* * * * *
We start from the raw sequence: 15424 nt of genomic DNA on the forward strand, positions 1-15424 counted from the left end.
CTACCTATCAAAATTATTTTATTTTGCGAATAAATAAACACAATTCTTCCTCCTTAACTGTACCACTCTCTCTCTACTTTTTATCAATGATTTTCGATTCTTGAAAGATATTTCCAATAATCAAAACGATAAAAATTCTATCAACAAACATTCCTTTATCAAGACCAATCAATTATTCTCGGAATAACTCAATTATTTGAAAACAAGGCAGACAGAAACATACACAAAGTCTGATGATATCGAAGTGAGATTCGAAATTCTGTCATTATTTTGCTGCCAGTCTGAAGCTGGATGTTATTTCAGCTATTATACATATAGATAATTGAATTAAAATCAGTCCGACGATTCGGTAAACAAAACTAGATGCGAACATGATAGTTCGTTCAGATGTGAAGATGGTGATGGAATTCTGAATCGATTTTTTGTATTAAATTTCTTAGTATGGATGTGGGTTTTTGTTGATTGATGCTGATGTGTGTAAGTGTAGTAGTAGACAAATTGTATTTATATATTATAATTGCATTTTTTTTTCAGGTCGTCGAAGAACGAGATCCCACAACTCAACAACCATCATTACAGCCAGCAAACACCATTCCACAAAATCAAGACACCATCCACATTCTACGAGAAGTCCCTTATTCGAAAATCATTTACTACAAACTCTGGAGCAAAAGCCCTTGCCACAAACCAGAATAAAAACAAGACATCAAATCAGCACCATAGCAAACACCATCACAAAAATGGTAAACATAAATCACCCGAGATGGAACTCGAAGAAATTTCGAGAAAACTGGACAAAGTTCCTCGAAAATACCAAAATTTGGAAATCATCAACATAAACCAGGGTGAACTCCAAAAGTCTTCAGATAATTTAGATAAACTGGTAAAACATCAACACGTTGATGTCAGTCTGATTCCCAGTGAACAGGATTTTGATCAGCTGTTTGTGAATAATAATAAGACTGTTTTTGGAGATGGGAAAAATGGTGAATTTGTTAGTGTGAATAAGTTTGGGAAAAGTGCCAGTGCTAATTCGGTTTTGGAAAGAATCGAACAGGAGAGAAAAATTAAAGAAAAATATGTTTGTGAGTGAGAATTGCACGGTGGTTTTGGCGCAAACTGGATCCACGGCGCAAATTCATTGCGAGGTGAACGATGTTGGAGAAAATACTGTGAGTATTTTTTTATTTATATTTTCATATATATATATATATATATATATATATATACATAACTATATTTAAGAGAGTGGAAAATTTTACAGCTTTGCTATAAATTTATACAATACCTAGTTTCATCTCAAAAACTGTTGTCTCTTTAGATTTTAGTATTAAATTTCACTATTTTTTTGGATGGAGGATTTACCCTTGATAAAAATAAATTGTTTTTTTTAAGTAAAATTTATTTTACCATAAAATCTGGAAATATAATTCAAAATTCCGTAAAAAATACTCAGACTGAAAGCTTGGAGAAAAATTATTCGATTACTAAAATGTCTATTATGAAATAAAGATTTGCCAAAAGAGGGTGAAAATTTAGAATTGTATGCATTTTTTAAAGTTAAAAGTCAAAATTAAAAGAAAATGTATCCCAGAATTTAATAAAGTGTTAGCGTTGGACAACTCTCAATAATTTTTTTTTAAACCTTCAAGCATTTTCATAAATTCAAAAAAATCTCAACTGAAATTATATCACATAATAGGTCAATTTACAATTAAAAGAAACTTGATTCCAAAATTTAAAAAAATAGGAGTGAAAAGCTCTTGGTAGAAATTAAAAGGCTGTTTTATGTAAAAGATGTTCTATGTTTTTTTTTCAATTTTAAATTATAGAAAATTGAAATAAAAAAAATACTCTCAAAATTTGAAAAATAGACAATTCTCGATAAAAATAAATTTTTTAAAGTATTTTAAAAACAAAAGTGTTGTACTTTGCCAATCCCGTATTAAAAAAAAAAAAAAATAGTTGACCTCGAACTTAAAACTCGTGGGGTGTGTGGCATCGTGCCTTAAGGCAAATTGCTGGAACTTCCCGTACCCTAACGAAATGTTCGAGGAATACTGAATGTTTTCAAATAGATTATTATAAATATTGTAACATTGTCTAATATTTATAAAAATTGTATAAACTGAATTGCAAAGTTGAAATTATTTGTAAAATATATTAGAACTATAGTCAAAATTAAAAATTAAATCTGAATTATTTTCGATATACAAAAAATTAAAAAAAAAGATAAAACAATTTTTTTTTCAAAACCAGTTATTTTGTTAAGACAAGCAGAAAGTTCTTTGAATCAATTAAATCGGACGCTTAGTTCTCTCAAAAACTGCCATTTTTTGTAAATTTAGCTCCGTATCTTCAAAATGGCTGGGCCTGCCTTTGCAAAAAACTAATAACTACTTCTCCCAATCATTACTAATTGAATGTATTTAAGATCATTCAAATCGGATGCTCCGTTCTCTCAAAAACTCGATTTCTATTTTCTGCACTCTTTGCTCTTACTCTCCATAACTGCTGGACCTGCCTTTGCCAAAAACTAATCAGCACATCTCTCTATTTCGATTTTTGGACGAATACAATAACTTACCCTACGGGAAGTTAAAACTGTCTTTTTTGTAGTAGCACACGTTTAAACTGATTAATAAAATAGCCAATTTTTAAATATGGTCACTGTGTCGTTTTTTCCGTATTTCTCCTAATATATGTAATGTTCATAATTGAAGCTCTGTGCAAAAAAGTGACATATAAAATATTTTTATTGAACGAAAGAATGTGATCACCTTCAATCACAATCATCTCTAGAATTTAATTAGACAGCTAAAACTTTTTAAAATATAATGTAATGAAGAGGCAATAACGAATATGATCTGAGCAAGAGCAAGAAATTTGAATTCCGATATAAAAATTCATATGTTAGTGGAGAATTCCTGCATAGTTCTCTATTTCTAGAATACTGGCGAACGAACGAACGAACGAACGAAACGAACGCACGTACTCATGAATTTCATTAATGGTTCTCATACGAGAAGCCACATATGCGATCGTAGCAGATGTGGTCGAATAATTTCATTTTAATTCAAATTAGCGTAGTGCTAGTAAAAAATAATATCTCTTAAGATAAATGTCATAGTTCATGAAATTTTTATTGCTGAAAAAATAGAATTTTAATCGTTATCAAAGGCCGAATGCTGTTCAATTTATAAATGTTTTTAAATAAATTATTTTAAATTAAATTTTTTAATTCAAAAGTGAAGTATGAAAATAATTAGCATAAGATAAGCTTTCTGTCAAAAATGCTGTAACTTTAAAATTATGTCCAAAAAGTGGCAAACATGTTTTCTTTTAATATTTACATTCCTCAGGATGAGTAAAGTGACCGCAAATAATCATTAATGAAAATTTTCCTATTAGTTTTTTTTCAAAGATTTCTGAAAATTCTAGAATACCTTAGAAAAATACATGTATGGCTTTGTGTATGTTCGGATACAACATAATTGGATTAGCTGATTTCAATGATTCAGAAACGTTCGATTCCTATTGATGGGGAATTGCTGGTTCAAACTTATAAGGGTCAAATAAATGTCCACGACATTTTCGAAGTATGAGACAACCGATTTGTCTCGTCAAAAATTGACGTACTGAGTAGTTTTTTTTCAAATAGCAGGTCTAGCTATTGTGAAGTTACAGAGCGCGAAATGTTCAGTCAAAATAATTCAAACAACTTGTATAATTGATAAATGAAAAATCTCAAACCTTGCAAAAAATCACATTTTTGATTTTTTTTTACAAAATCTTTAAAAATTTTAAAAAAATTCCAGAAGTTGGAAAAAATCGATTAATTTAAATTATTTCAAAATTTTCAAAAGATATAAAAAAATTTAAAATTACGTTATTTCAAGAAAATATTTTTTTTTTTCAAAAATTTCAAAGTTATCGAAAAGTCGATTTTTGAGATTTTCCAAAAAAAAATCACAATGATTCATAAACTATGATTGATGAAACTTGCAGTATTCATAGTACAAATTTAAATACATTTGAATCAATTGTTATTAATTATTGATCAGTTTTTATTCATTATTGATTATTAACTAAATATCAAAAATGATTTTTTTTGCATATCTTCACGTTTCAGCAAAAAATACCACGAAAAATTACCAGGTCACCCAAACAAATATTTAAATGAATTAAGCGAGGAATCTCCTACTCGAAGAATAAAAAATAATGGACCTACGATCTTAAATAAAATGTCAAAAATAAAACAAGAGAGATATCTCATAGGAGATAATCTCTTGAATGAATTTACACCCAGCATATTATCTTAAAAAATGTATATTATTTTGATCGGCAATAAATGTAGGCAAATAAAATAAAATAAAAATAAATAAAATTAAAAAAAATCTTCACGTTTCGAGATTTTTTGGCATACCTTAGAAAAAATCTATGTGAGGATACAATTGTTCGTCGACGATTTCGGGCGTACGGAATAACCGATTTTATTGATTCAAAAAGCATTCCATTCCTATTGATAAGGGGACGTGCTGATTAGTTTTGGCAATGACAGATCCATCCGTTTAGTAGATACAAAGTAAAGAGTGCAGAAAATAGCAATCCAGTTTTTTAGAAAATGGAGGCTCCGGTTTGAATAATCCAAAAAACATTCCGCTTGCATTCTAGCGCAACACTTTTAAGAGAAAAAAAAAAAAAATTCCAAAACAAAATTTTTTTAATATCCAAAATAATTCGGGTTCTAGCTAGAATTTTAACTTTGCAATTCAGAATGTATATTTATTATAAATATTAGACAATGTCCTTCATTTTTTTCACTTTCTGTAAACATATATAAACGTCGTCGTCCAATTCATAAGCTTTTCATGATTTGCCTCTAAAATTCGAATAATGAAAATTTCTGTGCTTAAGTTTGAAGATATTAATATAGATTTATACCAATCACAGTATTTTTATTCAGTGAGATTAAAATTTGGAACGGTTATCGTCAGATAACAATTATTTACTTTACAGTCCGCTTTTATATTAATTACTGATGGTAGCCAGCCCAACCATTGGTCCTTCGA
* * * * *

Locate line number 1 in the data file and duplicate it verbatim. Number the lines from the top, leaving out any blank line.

We start from the raw sequence: 15424 nt of genomic DNA on the forward strand, positions 1-15424 counted from the left end.